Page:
Manatees are truly magnifi cent creatures. But they are very shy and for the majority of us, even the lucky ones who live here on Marco, the most we ever get to see of them is a glimpse of their nostrils as they surface briefl y, or the splash of their tails as they dive quickly out of sight. Well, now all that has changed. A husband and wife team, Captains Barry and Carol Berger, are offering guaranteed personal manatee sightseeing trips for a maximum of 6 passengers on their 13 passenger rated boats, which really do give you the opportunity to get up close and personal with these amazing creatures. And guess what? If you don't see a manatee you don't have to pay for the trip! They are based at Port of the Islands and on a recent trip with them we were just minutes from the dock when we made our fi rst sighting. Captain Barry was very knowledgeable and informative. He told us what to look for - a circular motion on the surface of the water - the manatee's " footprint" which is a sure sign one is close by. And suddenly, right there beside us, an enormous creature surfaced. He looked curiously at us, almost as if we were the ones behind the bars in the zoo and he was just visiting! His barnacled back was just within our grasp and he was so huge and gentle hovering there so close. Then, as suddenly as he had appeared, he sank elegantly from sight. It was awesome. We lost count of the many manatees we met and the 1 ½ hour tour just fl ew by. We hadn't traveled very far in terms of miles but we learned an incredible amount - and boy did we have fun! submitted tour photo by Kate Quesada YOU WILL TREASURE OUR MANATEE SIGHTSEEING ADVENTURE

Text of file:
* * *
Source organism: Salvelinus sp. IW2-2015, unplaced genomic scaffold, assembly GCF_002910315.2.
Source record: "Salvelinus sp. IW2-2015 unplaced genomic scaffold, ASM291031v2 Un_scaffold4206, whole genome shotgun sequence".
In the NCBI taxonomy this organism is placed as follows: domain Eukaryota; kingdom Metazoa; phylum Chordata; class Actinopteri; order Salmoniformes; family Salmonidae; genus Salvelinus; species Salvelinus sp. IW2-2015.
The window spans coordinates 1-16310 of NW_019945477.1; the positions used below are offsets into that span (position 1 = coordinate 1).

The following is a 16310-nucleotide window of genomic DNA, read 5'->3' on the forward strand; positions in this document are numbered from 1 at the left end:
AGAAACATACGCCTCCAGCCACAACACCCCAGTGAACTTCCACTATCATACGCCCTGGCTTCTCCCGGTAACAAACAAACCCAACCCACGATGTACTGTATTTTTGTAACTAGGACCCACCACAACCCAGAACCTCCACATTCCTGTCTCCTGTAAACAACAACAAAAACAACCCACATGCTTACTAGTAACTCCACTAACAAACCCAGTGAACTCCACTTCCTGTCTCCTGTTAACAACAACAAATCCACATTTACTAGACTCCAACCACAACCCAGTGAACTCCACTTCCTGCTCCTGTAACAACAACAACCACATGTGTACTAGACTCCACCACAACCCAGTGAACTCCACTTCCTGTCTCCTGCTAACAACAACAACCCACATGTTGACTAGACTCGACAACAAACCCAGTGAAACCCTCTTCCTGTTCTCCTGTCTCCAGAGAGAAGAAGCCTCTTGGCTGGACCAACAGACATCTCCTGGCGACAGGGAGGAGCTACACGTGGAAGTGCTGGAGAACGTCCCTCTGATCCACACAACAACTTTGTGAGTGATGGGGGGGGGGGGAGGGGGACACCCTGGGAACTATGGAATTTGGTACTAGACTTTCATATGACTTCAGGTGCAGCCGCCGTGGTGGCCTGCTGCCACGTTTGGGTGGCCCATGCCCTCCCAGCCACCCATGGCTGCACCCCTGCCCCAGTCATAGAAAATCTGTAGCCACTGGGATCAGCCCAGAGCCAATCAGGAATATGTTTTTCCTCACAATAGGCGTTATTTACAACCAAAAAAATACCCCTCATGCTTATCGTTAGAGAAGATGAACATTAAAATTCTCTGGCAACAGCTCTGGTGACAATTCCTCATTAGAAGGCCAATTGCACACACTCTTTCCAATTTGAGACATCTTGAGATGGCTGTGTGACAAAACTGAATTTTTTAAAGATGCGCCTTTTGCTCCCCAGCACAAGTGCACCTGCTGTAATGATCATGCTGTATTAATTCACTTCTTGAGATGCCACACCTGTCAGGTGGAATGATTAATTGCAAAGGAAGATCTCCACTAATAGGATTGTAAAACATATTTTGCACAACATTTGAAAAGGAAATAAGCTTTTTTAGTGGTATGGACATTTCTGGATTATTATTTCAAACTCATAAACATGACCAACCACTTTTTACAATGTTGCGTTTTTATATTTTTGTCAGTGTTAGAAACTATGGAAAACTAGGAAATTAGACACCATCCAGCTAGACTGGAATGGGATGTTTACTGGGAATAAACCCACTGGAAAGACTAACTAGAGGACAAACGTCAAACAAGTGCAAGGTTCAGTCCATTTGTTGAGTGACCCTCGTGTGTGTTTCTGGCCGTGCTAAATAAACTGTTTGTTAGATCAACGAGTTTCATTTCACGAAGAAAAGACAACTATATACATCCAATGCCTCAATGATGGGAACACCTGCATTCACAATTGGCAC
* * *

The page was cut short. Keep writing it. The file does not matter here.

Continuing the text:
Having spent many a day out on the water in and around Marco Island over the last 15 years, trying to catch fi sh, I should not be surprised at what I end up seeing - but I always am. No two trips are ever the same, even in the backwaters and, as they say, " stranger things happen at sea!" We recently asked a few of Marco's fi nest charter captains for some fi sh tales and this is what we heard... Tiger, Tiger Burning Bright Capt Randy Hamilton, of Wild Thing Charters, has fi shed offshore Marco over 20 years and was out on a hot and sticky July day with a party of two fathers and their 12 year old sons. The Gulf was calm and the fi shing action good, catching trout, snook, jack and large hungry permit. One of the boys wanted to jump in to cool off, but Randy told him " anywhere else but here". The boy replied " if it's because of sharks that's okay ' cos I swim in the canal back home and that has gators in it!" He in-sisted so much that the father also asked. Randy told them they could jump in but they'd have to go somewhere else to do it, but the father didn't want to leave the great fi shing action ( a man after my own heart!). About 30 minutes later, that same father had a good size permit on his line which, after fi ghting for about 25 minutes, suddenly peeled off about 50 yards of line in 10 seconds. The father was more than curious to know what was happening. Randy told them he was being chased. The question was by what? Suddeny a 4ft wall of water exploded around the permit and it was obvious that whatever it was had missed his lunch! Then an even larger explosion, and 6- 8ft of fi sh came crashing out of the water. Randy identifi ed it as a tiger shark and, judging by its diameter, estimated that he was at least 1000lbs! The fathers thanked Randy all the way back to the marina and the boys remained stunned and speechless. The moral of this tale is.... always listen to the Captain! Hoist the Sail Captain Scott Ray, skipper of Carole Ann II was offshore many times over the summer and has seen and caught it all, from black tip, and bull shark to giant goliath grouper, but nothing surprised him more than the 5ft sailfi sh shown above. Sailfi sh are seen and caught regularly off the keys in fall/ winter and are common off the Northern Gulf coast in warm seasons, but this one must have lost his way and just hap-pened upon Cap'n Scott. There was a party of four onboard, about 8 miles off Marco in 40ft of water and one of the rods had a pilchard on light tackle. When the bait was hit nobody knew what to expect until the fi rst sight of its sail. The fi ght was on for over 45 minutes with plenty of aer-ial acrobatics and the proverbial tailwalking that sailfi sh are known for. They managed to bring the fi sh boatside for a quick photoshoot then Steve, the mate, revived it and sent it on its lost, but merry way!